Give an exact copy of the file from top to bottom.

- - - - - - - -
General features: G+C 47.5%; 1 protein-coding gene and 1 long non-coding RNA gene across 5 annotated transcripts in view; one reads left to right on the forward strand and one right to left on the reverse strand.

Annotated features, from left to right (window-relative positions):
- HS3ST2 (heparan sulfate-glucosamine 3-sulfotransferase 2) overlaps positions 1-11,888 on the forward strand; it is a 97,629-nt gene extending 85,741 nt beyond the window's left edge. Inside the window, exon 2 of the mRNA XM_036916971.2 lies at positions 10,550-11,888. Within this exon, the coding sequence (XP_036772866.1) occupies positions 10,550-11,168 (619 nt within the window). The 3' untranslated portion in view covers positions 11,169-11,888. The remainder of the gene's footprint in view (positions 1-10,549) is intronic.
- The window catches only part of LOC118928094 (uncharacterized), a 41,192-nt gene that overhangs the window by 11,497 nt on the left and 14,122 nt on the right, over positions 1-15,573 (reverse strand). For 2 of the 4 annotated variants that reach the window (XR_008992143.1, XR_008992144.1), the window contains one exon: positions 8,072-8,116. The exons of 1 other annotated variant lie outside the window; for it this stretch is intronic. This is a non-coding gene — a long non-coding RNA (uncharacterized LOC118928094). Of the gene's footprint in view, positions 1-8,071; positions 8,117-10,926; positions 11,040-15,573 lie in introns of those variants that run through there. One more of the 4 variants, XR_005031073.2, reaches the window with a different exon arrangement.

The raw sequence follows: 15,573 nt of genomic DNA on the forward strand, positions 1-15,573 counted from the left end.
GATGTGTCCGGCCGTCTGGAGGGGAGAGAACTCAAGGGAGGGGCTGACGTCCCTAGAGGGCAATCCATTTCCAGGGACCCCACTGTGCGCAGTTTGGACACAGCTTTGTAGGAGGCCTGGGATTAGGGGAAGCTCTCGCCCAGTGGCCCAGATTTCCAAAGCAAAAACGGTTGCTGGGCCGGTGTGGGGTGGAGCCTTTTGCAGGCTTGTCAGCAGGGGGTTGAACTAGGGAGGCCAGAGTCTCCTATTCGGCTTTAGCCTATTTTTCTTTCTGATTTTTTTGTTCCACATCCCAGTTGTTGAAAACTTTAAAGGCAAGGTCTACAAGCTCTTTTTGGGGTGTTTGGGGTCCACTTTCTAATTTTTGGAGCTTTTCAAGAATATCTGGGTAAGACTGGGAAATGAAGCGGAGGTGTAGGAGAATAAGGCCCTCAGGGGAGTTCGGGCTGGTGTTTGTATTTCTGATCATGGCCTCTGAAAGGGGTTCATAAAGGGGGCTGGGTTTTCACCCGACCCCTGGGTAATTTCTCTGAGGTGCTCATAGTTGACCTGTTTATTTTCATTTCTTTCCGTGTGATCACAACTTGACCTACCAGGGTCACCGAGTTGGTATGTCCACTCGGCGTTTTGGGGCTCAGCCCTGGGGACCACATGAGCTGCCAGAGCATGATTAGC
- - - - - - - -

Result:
General features: G+C 47.5%; 1 protein-coding gene and 1 long non-coding RNA gene across 5 annotated transcripts in view; one reads left to right on the forward strand and one right to left on the reverse strand.

Annotated features, from left to right (window-relative positions):
- HS3ST2 (heparan sulfate-glucosamine 3-sulfotransferase 2) overlaps positions 1-11,888 on the forward strand; it is a 97,629-nt gene extending 85,741 nt beyond the window's left edge. Inside the window, exon 2 of the mRNA XM_036916971.2 lies at positions 10,550-11,888. Within this exon, the coding sequence (XP_036772866.1) occupies positions 10,550-11,168 (619 nt within the window). The 3' untranslated portion in view covers positions 11,169-11,888. The remainder of the gene's footprint in view (positions 1-10,549) is intronic.
- The window catches only part of LOC118928094 (uncharacterized), a 41,192-nt gene that overhangs the window by 11,497 nt on the left and 14,122 nt on the right, over positions 1-15,573 (reverse strand). For 2 of the 4 annotated variants that reach the window (XR_008992143.1, XR_008992144.1), the window contains one exon: positions 8,072-8,116. The exons of 1 other annotated variant lie outside the window; for it this stretch is intronic. This is a non-coding gene — a long non-coding RNA (uncharacterized LOC118928094). Of the gene's footprint in view, positions 1-8,071; positions 8,117-10,926; positions 11,040-15,573 lie in introns of those variants that run through there. One more of the 4 variants, XR_005031073.2, reaches the window with a different exon arrangement.

The raw sequence follows: 15,573 nt of genomic DNA on the forward strand, positions 1-15,573 counted from the left end.
GATGTGTCCGGCCGTCTGGAGGGGAGAGAACTCAAGGGAGGGGCTGACGTCCCTAGAGGGCAATCCATTTCCAGGGACCCCACTGTGCGCAGTTTGGACACAGCTTTGTAGGAGGCCTGGGATTAGGGGAAGCTCTCGCCCAGTGGCCCAGATTTCCAAAGCAAAAACGGTTGCTGGGCCGGTGTGGGGTGGAGCCTTTTGCAGGCTTGTCAGCAGGGGGTTGAACTAGGGAGGCCAGAGTCTCCTATTCGGCTTTAGCCTATTTTTCTTTCTGATTTTTTTGTTCCACATCCCAGTTGTTGAAAACTTTAAAGGCAAGGTCTACAAGCTCTTTTTGGGGTGTTTGGGGTCCACTTTCTAATTTTTGGAGCTTTTCAAGAATATCTGGGTAAGACTGGGAAATGAAGCGGAGGTGTAGGAGAATAAGGCCCTCAGGGGAGTTCGGGCTGGTGTTTGTATTTCTGATCATGGCCTCTGAAAGGGGTTCATAAAGGGGGCTGGGTTTTCACCCGACCCCTGGGTAATTTCTCTGAGGTGCTCATAGTTGACCTGTTTATTTTCATTTCTTTCCGTGTGATCACAACTTGACCTACCAGGGTCACCGAGTTGGTATGTCCACTCGGCGTTTTGGGGCTCAGCCCTGGGGACCACATGAGCTGCCAGAGCATGATTAGC